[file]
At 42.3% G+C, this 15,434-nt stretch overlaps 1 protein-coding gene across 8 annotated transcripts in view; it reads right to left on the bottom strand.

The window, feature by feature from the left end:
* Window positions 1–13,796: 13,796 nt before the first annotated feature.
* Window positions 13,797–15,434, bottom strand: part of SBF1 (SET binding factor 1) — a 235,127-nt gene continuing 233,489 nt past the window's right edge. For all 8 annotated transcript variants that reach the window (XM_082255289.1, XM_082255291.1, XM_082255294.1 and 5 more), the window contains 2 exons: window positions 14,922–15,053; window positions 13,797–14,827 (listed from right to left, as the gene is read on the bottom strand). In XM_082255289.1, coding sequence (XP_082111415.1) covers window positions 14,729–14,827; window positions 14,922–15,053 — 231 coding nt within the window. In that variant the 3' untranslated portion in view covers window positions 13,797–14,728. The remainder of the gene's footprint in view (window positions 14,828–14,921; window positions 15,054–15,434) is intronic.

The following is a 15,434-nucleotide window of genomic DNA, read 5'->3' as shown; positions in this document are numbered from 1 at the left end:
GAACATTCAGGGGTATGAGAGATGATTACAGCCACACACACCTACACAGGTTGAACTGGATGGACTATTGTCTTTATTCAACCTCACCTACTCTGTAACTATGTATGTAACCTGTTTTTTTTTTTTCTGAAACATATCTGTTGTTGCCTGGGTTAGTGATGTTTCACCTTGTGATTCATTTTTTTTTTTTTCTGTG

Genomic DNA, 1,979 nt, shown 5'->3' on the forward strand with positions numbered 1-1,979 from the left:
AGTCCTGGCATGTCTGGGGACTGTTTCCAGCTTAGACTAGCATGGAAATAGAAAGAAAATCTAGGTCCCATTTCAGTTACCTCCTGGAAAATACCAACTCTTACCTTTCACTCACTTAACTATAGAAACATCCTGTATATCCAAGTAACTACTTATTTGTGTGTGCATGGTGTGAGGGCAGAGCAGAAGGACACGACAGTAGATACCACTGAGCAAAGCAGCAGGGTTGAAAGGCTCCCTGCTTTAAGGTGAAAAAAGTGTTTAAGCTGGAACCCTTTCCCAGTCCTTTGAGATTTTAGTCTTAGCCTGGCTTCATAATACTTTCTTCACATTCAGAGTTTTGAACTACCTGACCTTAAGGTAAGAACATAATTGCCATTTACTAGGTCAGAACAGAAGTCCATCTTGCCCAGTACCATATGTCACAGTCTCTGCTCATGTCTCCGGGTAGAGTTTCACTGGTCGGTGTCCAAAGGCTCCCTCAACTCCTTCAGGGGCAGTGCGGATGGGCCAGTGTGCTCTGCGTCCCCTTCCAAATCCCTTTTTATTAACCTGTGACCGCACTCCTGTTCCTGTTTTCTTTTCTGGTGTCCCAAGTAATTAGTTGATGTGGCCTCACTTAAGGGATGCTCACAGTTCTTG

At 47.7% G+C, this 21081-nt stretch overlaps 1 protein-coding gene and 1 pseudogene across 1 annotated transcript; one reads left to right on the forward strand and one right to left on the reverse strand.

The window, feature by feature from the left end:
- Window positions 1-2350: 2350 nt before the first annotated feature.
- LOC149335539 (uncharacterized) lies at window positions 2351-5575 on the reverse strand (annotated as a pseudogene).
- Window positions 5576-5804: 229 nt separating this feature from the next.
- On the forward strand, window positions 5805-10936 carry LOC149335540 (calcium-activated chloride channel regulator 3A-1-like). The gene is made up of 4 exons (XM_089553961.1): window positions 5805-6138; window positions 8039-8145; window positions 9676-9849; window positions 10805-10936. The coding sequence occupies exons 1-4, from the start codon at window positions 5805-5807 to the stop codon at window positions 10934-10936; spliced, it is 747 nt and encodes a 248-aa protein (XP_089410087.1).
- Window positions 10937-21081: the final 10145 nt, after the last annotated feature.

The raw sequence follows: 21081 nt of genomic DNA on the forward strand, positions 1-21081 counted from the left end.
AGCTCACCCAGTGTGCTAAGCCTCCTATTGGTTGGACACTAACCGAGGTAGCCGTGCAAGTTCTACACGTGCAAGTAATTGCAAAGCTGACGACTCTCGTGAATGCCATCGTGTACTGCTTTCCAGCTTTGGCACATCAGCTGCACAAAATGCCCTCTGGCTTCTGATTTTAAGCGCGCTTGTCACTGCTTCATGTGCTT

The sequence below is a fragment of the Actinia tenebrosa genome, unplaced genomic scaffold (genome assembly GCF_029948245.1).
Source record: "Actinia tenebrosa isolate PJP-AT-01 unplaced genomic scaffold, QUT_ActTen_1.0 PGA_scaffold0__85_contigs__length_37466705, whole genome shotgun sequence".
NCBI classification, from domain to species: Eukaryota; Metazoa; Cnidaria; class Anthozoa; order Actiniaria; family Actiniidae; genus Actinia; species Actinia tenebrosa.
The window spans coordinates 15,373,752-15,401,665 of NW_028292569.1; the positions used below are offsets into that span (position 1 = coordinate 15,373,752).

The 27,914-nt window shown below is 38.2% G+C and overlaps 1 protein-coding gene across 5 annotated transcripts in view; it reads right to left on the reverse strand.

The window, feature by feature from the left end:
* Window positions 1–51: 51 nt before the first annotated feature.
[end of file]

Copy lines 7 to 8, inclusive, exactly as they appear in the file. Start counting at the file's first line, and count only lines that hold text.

Genomic DNA, 1,979 nt, shown 5'->3' on the forward strand with positions numbered 1-1,979 from the left:
AGTCCTGGCATGTCTGGGGACTGTTTCCAGCTTAGACTAGCATGGAAATAGAAAGAAAATCTAGGTCCCATTTCAGTTACCTCCTGGAAAATACCAACTCTTACCTTTCACTCACTTAACTATAGAAACATCCTGTATATCCAAGTAACTACTTATTTGTGTGTGCATGGTGTGAGGGCAGAGCAGAAGGACACGACAGTAGATACCACTGAGCAAAGCAGCAGGGTTGAAAGGCTCCCTGCTTTAAGGTGAAAAAAGTGTTTAAGCTGGAACCCTTTCCCAGTCCTTTGAGATTTTAGTCTTAGCCTGGCTTCATAATACTTTCTTCACATTCAGAGTTTTGAACTACCTGACCTTAAGGTAAGAACATAATTGCCATTTACTAGGTCAGAACAGAAGTCCATCTTGCCCAGTACCATATGTCACAGTCTCTGCTCATGTCTCCGGGTAGAGTTTCACTGGTCGGTGTCCAAAGGCTCCCTCAACTCCTTCAGGGGCAGTGCGGATGGGCCAGTGTGCTCTGCGTCCCCTTCCAAATCCCTTTTTATTAACCTGTGACCGCACTCCTGTTCCTGTTTTCTTTTCTGGTGTCCCAAGTAATTAGTTGATGTGGCCTCACTTAAGGGATGCTCACAGTTCTTG